Breakfast, Lunch, Dinner & Snacks

"I think it's nice that there are all different kinds of lunches and breakfasts and dinners and snacks. I think eating is nice." – Albert from Bread and Jam for Frances, by Russell C. Hoban

Root Vegetable Stew

Winter means warming stews, and in our house that’s a succession of root vegetables in all of their winter glory. If you haven’t rediscovered your ‘roots’ it’s time. There are so many lovely options at the market, both here in Israel and in the US. From parsnips and carrots, to assorted winter squashes (think beyond butternut) to turnips, rutabagas and my current favorite, Jerusalem artichokes.

I went looking for new inspiration and found it in a recent article in Ha’aretz’s magazine section. It was a recipe for root vegetables roasted with chestnuts. I fiddled a bit here and there, as I am always a fiddler and as I wanted to focus on certain flavors – bringing out the sharper and more strongly flavored roots. As for chestnuts, you can purchase them fresh in the market, score them and roast them in the oven and peel and use them or you can take the easy way out and buy them vacuum packed in the grocery store. They won’t have the same texture and deep flavor though, but they will give good flavor even from the package.

Roasted Vegetable Stew:
J’lem Artichokes – I used about 2 pounds. Peeled and chopped into large 2-3″ chunks. I rolled them as I chopped, so they had a nice edge and shape to them.
Sweet Potatoes – 2 pounds. Small ones are lovely here and you can either slice them from top to bottom and then in 1/2 or in chunks according to size.
4-6 small Carrots (or chunked as desired)
3 Turnips – peeled, halved and sliced.
6-8 cloves of Garlic, peeled.
6-8 small onions (you could use shallots, pearl onions or just chunk bigger onions), peeled.
Chestnuts – 2 dozen (or less according to taste)
Butter/olive oil for satueeing.
Mangold/Swiss chard – 1-2 bunches, chopped.
Salt and Pepper

Possible add ins – rutabaga, parsley roots, celeriac, parsnips, winter squashes.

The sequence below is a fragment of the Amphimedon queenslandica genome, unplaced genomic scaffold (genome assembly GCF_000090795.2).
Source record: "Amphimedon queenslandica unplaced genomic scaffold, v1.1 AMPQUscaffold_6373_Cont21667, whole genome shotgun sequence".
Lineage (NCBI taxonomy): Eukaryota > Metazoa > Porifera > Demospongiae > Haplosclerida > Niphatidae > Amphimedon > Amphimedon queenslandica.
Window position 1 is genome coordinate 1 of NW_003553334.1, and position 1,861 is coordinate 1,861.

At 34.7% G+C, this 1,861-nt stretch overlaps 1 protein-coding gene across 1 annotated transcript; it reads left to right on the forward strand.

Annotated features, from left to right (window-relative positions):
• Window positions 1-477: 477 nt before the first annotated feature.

Other additions that could be nice: slices of cabbage and fennel – (meaning 1/4’d pieces of the vegetables).

Saute at a high heat, in a heavy, deep bottomed pot or pan, the chunked vegetables in a few tbsp’s of butter and/or olive oil. Season with salt and pepper and herbs (fresh or dried) – sage, thyme, rosemary and hot pepper flakes (or toss in a dried, hot pepper). Let the vegetables brown – stirring frequently. If things stick too much, add some white wine or a bit of water with a dab of apple juice and a squeeze of lemon.

Once everything is nicely browned, add water to the top of the vegetables and bring the pot to a boil, add a few bay leaves, then transfer to the oven and roast until tender and beautiful, about 30 minutes.

While it’s baking, saute 2 bunches of chopped mangold in a bit of olive oil. Season with salt and pepper. Stir the mangold into the finished casserole along with some freshly, chopped parsley and a squeeze of lemon juice.

Serve with quinoa pilaf (I’ll tell you how to do that another day) or a cooked grain of your choice.
By the way, this went beautifully with a rich, red cabernet sauvignon that we had been saving. The stew warmed our bellies and the wine went to our knees. A perfect winter combination. Enjoy.


About Beth Steinberg

I co-founded and run, Shutaf, inclusion programs for children and teens with special needs. I'm also a writer and internet content developer with a team called The Honey. I direct local community theater with a group called Theater in the Rough, specializing in experiential productions performed out of doors.

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This entry was posted on January 20, 2008 by in Dinner and tagged , , .

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